Analysts expect slightly more talk about rights from Secretary of State Rex Tillerson, who’s also touring Asia, including a visit to Myanmar, where he’s likely to discuss America’s response to the ongoing persecution of the displaced Muslim Rohingya population.
Trump’s Southeast Asia tour, including trips to the Asia Pacific Economic Cooperation (Apec) summit to be held in Danang, and the Association of Southeast Asian Nations (Asean) summit to be staged in Manila, are expected to focus on major geopolitical disputes, including North Korea and the South China Sea, and trade.
Four Southeast Asian nations are signatories to the Trans-Pacific Partnership (TPP), a monumental free trade agreement that Trump withdrew America from in January. While the pact isn’t completely dead, it’s limited now without America’s markets.
Vietnam, which stood to gain the most trade-wise from TPP, has been proactive in making up for its demise. When Phuc visited Washington in May, he committed to curb Vietnam’s large trade deficit with America, which Trump warned without remedy will affect economic relations.
It is likely that when Trump visits Hanoi, the day after the Apec summit in Da Nang, improving US terms of trade vis-à-vis Vietnam will be his chief talking point. Vietnam enjoyed a US$29 billion trade surplus with Vietnam in 2016, according to Ministry of Industry and Trade statistics.
Analysts expect the finer points of America’s relationship with individual Southeast Asian nations will be discussed behind the scenes and one-on-one with each of the countries’ leaders.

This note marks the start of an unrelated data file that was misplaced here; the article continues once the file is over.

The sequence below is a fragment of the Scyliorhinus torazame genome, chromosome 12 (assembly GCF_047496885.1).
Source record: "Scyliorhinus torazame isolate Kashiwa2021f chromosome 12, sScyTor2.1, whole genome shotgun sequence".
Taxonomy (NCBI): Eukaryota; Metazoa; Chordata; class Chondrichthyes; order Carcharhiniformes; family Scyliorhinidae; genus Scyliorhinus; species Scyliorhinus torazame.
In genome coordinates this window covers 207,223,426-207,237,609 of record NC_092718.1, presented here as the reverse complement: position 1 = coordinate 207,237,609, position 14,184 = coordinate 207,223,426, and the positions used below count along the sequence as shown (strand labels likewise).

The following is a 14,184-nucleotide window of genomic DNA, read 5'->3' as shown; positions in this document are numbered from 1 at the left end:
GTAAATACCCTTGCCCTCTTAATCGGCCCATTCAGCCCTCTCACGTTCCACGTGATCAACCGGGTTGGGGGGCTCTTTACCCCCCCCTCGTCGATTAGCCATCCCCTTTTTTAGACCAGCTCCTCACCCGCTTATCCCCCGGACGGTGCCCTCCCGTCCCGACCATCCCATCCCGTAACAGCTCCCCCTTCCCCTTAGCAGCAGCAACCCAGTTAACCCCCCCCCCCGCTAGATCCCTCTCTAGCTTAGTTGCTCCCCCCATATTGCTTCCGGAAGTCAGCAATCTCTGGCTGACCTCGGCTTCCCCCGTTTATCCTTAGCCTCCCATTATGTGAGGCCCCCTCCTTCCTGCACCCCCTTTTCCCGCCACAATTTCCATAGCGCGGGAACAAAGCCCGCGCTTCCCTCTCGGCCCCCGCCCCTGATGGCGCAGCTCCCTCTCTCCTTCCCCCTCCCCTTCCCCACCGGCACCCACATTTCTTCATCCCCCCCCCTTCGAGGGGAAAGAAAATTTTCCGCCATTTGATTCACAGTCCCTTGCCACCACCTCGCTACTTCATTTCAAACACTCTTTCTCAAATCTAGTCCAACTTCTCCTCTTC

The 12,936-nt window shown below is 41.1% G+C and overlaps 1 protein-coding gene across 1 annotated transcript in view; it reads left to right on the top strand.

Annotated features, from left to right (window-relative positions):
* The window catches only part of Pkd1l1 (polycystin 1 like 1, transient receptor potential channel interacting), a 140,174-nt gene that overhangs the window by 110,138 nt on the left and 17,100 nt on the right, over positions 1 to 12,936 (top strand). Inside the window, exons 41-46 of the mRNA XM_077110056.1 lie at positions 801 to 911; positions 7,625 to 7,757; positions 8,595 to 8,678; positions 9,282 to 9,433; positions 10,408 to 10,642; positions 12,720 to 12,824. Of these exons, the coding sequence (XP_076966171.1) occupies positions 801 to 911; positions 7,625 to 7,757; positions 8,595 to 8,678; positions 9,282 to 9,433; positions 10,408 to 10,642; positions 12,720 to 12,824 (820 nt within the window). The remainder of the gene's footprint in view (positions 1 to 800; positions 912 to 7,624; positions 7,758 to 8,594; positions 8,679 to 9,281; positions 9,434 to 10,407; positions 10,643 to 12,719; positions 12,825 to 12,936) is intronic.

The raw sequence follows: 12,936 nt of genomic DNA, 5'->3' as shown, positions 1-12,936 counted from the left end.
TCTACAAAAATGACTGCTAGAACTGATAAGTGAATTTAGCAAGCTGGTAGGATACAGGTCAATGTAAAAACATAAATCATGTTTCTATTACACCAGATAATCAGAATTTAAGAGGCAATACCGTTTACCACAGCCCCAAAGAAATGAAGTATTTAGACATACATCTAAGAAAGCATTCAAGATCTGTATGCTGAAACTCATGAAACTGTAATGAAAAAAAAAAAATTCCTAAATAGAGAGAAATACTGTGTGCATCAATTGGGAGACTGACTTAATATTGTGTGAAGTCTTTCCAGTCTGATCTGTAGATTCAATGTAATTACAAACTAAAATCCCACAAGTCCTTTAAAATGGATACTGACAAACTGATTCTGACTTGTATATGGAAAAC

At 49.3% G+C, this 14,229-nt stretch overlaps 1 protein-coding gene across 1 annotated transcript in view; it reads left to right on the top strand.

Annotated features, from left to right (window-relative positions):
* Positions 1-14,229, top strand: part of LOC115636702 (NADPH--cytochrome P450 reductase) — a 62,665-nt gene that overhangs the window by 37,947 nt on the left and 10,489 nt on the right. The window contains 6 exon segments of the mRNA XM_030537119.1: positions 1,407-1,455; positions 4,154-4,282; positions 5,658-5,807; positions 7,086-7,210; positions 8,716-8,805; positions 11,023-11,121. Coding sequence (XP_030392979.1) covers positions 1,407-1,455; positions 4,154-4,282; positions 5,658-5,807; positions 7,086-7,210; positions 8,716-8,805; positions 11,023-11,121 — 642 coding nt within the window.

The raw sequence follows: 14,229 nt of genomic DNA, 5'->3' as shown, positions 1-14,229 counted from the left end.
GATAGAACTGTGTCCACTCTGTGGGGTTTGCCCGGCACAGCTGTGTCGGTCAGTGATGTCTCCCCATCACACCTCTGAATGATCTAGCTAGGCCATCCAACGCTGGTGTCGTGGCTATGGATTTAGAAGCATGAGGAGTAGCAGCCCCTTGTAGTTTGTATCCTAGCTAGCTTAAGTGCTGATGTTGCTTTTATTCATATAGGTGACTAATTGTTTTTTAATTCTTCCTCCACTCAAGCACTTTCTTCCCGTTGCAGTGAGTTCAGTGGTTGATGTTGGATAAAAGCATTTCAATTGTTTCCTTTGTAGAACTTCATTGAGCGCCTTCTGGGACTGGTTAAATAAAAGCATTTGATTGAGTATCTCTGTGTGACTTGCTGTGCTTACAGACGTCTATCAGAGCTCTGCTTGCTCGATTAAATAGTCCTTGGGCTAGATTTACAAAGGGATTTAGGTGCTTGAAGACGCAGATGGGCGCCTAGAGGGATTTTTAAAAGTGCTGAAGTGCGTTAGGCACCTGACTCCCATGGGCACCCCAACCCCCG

Duterte, who will meet Trump in Vietnam before another private session in Manila, has promised to interact with the US leader “in the most righteous way,” a stark comparison to the Philippine president’s approach to Obama, whom he called a “son of a whore” last year in response to US criticism of his drug war.
Duterte says he hopes to discuss terrorism, mutual cooperation and the fight against drugs with Trump. Sung Kim, the US ambassador to Manila, has said “human rights, rule of law and due process” will set the meeting agenda. Analysts predict Duterte’s talking points will occupy most of the time, however.
Trump has already praised Duterte’s drug war and is unlikely to retreat from that position. Duterte, in reciprocation, has rhetorically backed America against North Korea. He has called Pyongyang leader Kim Jong-un a “son of a bitch” for “playing with dangerous toys.”
The fight against Islamic terrorism is common ground for the two presidents. Trump provided military assistance to Manila in its fight against the Islamic State-backed local militant groups that laid siege to Marawi City in May.